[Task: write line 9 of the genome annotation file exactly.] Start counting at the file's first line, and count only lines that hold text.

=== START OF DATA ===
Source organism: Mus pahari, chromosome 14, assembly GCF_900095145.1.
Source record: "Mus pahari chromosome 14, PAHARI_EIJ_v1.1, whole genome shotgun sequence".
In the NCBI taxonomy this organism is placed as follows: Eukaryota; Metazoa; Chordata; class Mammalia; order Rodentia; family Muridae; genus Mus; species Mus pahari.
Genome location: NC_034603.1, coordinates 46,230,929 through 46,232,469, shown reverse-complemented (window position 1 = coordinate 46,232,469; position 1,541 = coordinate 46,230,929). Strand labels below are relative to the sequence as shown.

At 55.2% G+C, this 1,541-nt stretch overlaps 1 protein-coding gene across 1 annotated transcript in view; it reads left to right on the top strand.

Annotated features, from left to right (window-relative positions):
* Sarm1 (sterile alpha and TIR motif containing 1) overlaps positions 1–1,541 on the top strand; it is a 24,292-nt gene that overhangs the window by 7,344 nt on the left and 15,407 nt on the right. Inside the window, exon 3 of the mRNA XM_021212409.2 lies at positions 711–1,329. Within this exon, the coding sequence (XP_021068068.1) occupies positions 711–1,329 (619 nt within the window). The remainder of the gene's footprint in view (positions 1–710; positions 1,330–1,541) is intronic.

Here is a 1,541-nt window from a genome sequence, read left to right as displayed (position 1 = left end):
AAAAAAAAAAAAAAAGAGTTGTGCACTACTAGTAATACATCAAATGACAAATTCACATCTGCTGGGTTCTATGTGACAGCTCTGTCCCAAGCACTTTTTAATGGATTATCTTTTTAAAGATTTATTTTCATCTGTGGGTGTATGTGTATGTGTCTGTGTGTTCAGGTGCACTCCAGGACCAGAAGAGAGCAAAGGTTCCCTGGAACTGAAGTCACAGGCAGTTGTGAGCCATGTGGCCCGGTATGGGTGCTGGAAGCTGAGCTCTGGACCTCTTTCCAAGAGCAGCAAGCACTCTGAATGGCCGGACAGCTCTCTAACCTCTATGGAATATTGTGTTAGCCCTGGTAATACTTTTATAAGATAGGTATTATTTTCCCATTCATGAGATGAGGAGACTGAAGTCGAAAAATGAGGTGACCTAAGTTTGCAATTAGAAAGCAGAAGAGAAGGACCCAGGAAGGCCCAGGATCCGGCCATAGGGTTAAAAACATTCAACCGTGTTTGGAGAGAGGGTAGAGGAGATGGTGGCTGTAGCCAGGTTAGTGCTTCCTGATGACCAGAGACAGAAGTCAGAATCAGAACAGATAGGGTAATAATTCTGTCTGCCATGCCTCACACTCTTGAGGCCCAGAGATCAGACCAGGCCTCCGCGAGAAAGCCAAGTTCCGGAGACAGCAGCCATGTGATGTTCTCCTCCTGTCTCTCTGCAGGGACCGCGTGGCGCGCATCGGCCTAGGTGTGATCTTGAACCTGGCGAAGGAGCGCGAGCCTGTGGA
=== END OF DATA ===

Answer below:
AAAAAAAAAAAAAAAGAGTTGTGCACTACTAGTAATACATCAAATGACAAATTCACATCTGCTGGGTTCTATGTGACAGCTCTGTCCCAAGCACTTTTTAATGGATTATCTTTTTAAAGATTTATTTTCATCTGTGGGTGTATGTGTATGTGTCTGTGTGTTCAGGTGCACTCCAGGACCAGAAGAGAGCAAAGGTTCCCTGGAACTGAAGTCACAGGCAGTTGTGAGCCATGTGGCCCGGTATGGGTGCTGGAAGCTGAGCTCTGGACCTCTTTCCAAGAGCAGCAAGCACTCTGAATGGCCGGACAGCTCTCTAACCTCTATGGAATATTGTGTTAGCCCTGGTAATACTTTTATAAGATAGGTATTATTTTCCCATTCATGAGATGAGGAGACTGAAGTCGAAAAATGAGGTGACCTAAGTTTGCAATTAGAAAGCAGAAGAGAAGGACCCAGGAAGGCCCAGGATCCGGCCATAGGGTTAAAAACATTCAACCGTGTTTGGAGAGAGGGTAGAGGAGATGGTGGCTGTAGCCAGGTTAGTGCTTCCTGATGACCAGAGACAGAAGTCAGAATCAGAACAGATAGGGTAATAATTCTGTCTGCCATGCCTCACACTCTTGAGGCCCAGAGATCAGACCAGGCCTCCGCGAGAAAGCCAAGTTCCGGAGACAGCAGCCATGTGATGTTCTCCTCCTGTCTCTCTGCAGGGACCGCGTGGCGCGCATCGGCCTAGGTGTGATCTTGAACCTGGCGAAGGAGCGCGAGCCTGTGGA